28th May 1871  Defeat of the Paris Commune

Paris ablaze during The Bloody Week, the final days of the Paris Commune, 21–28 May 1871

Today we lament the unfathomably brutal suppression of the first proletarian revolution in history, the Paris Commune. Just three months earlier, on 18th March 1871, the workers of Paris rose up, seized power from the new provisional French government, declared themselves autonomous and set about trying to reinvent society. The National Guard, recruited from all able-bodied men, replaced the police and the regular army. The separation of church and state was decreed. All church property was made public.  Improved workers’ rights and education reforms were implemented. Interests on debts were abolished. And women were to be granted equal rights. In the absence of envy and oppression, a new kind of egalitarian social order emerged. “Paris is a true paradise!” the painter Courbet enthused. “No nonsense, no exaction of any kind, no arguments! Everything in Paris rolls along like clockwork. If only it could stay like this forever. In short, it is a beautiful dream!”

But the beautiful dream was about to implode, for the Communards had made a fatal error. In their idealism and magnanimity, the revolutionaries had failed to comprehensively overthrow Adolphe Thiers’ provisional government while its army was weak and demoralised following the humiliating defeat in the Franco-Prussian War. Instead, Thiers and his bourgeois government regrouped in Versailles and plotted with their former bitter enemy, the Prussians, to destroy the Commune.

On 21st May at 2pm, in the prosperous western area of Paris, a Versailles officer noticed a white handkerchief being waved by a middle-class traitor near the Point-du-Jour gate. The government’s army was able to enter the fortified city through an opened gate; by nightfall, over 60,000 troops were inside Paris. There was no second line of defence and, despite an attempt to quickly erect barricades, the recent addition of boulevards made the inner city impossible to defend. The Commune was doomed.

And so the slaughter began. The massacres were indiscriminate; no one was spared, as to merely be Parisian was considered an act of treason. The barricades fell quickly and, each time they did, the defenders were put up against a wall and summarily executed. 300 were cornered and gunned down after they fled into the Madeleine church. When the Versailles troops captured the seminary at Saint-Sulpice, which had been turned into a hospital by the Commune, they executed all the medical staff and patients. The dead were left everywhere – the world-famous fountain in the Luxembourg Gardens overflowed with corpses. Word had reached Versailles of the strong feminist movement within the Commune, and a cynical rumour spread amongst Thiers’ troops of the pétroleuses, or “women incendiaries”, who were allegedly setting fires to buildings. Thus there was no mercy for women, who were savagely bayoneted in the streets. For eight days, the killing continued. Every Parisian pavement was a battlefield, every house a fort. On 28th May, the Communards were driven to a last stand at Père Lachaise cemetery. Thousands were herded together and shot. A part of “The Wall of the Communards” still stands; the sculptured faces at once a challenge to capitalist rule and a monument to the martyrs of the Commune.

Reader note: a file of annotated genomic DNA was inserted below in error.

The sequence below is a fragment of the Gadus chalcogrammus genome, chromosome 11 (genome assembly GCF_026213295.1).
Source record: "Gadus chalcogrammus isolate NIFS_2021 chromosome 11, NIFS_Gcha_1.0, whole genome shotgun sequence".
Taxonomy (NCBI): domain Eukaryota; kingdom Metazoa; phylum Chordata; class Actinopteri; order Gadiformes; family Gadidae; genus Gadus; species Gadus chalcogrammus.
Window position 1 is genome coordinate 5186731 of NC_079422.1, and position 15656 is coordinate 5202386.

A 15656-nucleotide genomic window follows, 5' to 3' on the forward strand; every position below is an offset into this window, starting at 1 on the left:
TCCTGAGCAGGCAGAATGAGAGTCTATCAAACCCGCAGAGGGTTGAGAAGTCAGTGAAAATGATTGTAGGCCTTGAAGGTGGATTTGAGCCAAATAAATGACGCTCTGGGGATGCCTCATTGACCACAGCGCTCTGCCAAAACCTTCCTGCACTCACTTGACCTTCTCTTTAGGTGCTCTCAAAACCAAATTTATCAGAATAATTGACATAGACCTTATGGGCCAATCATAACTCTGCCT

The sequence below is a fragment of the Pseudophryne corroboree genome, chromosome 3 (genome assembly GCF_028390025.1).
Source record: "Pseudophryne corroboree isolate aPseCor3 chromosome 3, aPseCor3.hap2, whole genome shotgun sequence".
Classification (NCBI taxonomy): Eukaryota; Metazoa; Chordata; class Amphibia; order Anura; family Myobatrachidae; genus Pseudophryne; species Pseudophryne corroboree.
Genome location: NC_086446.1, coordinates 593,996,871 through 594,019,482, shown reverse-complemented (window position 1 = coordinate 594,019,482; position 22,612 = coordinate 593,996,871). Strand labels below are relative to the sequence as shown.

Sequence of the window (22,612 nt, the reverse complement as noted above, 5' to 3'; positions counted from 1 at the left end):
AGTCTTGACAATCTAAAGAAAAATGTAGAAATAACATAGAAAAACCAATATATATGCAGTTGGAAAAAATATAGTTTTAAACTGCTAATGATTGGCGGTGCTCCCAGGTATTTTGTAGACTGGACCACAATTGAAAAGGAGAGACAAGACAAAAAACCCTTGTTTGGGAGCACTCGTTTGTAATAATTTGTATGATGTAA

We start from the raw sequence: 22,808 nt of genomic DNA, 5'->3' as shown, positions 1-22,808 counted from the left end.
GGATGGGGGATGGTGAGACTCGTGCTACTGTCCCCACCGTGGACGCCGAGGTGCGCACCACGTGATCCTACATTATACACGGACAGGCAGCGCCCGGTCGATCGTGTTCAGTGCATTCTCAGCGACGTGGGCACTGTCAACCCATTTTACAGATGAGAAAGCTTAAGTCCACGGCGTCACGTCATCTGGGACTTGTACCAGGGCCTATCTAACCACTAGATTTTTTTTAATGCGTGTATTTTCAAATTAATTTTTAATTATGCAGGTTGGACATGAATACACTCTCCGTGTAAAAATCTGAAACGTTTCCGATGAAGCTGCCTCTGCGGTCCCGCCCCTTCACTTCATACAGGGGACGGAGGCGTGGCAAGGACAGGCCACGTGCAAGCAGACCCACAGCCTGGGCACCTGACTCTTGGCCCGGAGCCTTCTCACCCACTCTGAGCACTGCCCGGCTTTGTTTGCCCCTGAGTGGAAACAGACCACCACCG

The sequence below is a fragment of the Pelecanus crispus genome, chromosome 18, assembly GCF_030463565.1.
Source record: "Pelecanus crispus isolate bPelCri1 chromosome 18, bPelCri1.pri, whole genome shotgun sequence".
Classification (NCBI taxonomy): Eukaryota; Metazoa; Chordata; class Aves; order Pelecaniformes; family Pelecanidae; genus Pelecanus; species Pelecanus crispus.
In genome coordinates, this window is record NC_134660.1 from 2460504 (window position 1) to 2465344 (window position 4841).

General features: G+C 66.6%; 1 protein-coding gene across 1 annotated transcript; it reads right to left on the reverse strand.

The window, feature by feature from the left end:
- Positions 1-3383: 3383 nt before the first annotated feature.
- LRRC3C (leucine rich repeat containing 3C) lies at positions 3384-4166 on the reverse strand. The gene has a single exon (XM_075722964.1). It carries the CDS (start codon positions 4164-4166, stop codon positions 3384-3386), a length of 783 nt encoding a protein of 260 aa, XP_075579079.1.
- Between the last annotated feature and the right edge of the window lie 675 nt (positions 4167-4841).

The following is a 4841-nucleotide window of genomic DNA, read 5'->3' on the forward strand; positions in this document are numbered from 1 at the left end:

Over 30,000 were killed in the week known as La Semaine Sanglante (“The Bloody Week”) – more than in the French Revolution. Up to 50,000 were arrested and imprisoned; some 4,000 deported for life to New Caledonia. It would take France decades to recover from the humiliation of the massacre. For Europe’s socialist movement, however, the Paris Commune was the ideal testing ground for revolutionary theory. Karl Marx hailed it as “the glorious harbinger of a new society”  – evidence that a proletarian uprising could topple the bourgeois bureaucratic machine. He did, however, criticise the Commune for failing to launch an immediate attack on Versailles and for its failure to seize the gold reserves of the Bank of France. Marx accordingly revised his theory of the State, concluding that the working class had to smash the state – rather than take it over or leave it intact – and that to do so required a “Dictatorship of the Proletariat.”

But no one would better learn from the mistakes of the Commune martyrs than Vladimir Lenin: if the ruling class would show no mercy, neither could the working class.

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